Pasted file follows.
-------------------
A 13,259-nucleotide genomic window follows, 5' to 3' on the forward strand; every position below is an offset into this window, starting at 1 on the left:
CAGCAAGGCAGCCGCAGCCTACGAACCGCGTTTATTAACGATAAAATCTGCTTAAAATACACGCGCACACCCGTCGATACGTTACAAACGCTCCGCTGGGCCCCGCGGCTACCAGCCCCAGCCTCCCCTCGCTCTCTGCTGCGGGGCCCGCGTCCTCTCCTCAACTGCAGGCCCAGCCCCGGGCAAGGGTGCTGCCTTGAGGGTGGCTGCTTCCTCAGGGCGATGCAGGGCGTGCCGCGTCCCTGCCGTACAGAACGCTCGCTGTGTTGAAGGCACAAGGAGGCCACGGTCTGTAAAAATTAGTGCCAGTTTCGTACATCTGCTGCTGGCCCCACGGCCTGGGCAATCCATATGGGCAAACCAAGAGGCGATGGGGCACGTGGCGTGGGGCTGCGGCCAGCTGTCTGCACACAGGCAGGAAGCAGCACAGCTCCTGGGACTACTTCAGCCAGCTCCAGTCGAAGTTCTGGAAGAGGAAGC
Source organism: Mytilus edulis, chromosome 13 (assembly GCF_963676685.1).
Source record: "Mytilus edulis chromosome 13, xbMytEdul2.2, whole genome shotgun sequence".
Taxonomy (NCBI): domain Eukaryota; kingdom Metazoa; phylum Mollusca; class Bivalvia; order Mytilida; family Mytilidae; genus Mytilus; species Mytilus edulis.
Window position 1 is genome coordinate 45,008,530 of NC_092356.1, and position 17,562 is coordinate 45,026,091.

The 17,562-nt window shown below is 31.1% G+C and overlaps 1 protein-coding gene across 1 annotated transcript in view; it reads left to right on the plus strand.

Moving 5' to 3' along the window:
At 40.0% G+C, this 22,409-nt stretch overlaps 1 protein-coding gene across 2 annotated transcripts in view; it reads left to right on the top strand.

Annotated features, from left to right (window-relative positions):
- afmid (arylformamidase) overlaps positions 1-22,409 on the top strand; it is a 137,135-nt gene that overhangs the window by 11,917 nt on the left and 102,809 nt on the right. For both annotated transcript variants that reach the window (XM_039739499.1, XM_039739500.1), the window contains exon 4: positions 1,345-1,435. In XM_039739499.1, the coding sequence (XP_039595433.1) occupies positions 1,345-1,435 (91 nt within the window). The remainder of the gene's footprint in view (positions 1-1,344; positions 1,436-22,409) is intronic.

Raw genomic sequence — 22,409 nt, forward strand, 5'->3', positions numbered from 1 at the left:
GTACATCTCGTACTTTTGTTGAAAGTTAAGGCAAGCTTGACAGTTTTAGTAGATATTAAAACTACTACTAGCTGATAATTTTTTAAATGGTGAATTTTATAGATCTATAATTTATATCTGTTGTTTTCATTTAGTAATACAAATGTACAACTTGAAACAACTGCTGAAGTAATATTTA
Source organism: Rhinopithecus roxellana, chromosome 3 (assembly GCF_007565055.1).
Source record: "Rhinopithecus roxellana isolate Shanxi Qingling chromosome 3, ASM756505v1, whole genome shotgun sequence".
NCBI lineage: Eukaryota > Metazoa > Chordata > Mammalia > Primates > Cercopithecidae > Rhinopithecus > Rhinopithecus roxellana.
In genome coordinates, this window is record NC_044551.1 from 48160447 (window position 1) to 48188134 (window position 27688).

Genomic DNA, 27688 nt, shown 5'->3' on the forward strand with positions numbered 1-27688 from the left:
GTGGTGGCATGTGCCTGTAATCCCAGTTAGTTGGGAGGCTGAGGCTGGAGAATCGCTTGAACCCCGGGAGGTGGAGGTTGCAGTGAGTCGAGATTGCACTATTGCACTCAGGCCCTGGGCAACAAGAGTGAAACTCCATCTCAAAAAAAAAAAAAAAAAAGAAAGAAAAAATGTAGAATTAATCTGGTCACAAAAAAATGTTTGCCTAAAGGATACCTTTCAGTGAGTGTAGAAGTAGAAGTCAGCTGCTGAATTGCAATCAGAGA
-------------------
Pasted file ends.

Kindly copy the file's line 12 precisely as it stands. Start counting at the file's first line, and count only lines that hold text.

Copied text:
Raw genomic sequence — 22,409 nt, forward strand, 5'->3', positions numbered from 1 at the left: